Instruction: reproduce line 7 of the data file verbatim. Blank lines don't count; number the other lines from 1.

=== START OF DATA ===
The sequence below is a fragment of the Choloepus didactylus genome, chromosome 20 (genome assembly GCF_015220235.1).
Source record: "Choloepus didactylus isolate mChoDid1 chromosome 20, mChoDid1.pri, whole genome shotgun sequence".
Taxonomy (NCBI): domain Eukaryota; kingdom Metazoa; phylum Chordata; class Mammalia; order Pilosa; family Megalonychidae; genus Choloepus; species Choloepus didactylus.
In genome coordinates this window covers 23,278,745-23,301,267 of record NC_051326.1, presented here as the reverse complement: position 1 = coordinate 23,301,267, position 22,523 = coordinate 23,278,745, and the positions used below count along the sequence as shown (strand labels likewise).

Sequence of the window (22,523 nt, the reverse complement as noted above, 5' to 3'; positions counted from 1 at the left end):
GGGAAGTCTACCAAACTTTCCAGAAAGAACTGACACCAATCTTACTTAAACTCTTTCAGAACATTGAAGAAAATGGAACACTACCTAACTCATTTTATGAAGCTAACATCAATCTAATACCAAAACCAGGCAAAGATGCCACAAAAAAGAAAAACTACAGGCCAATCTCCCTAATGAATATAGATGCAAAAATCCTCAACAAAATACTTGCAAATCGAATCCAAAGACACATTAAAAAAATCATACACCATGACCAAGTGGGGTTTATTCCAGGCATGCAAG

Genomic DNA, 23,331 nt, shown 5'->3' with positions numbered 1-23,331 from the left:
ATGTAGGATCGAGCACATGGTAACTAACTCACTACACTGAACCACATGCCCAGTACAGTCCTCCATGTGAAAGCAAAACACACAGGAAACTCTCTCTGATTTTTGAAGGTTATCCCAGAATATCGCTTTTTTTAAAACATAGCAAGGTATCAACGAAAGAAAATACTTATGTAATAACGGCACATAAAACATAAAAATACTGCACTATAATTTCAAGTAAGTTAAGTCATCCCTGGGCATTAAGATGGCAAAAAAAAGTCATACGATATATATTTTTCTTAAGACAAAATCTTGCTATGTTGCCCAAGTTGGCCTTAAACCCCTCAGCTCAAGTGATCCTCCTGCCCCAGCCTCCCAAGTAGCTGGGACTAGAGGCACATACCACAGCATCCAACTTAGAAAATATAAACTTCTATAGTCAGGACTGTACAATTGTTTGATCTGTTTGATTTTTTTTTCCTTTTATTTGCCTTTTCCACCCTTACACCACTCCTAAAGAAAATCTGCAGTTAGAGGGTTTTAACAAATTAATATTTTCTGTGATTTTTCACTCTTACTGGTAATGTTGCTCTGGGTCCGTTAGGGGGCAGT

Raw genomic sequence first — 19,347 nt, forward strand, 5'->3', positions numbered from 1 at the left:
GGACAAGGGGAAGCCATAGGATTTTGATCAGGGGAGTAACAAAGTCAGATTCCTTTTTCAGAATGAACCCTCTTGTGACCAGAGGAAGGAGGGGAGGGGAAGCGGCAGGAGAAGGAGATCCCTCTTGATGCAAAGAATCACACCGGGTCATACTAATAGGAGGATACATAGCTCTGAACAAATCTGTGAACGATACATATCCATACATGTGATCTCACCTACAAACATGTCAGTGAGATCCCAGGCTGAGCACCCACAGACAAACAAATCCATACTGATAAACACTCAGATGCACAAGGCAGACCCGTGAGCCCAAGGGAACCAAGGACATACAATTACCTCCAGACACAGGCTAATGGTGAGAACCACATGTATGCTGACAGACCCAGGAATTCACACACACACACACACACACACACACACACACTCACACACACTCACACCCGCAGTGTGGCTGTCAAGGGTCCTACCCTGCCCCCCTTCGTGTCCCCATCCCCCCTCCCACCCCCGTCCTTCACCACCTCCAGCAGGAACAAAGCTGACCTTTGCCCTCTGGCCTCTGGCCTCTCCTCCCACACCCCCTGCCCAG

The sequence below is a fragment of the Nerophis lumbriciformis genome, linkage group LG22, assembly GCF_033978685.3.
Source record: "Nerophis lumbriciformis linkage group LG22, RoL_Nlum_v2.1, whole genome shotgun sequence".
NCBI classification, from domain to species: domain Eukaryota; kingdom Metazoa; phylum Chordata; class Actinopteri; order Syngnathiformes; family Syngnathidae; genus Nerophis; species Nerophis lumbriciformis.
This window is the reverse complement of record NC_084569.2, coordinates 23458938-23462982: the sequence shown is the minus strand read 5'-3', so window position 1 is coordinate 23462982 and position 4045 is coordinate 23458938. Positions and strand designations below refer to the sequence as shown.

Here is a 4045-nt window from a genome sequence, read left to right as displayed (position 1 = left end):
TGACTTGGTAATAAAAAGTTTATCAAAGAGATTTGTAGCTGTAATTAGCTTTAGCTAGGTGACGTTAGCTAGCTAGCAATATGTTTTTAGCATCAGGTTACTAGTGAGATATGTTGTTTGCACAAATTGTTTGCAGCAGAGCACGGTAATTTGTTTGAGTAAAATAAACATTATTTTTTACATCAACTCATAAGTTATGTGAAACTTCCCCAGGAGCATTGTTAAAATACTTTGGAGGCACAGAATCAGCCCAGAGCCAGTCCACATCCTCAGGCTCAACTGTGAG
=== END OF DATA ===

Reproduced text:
Genomic DNA, 23,331 nt, shown 5'->3' with positions numbered 1-23,331 from the left: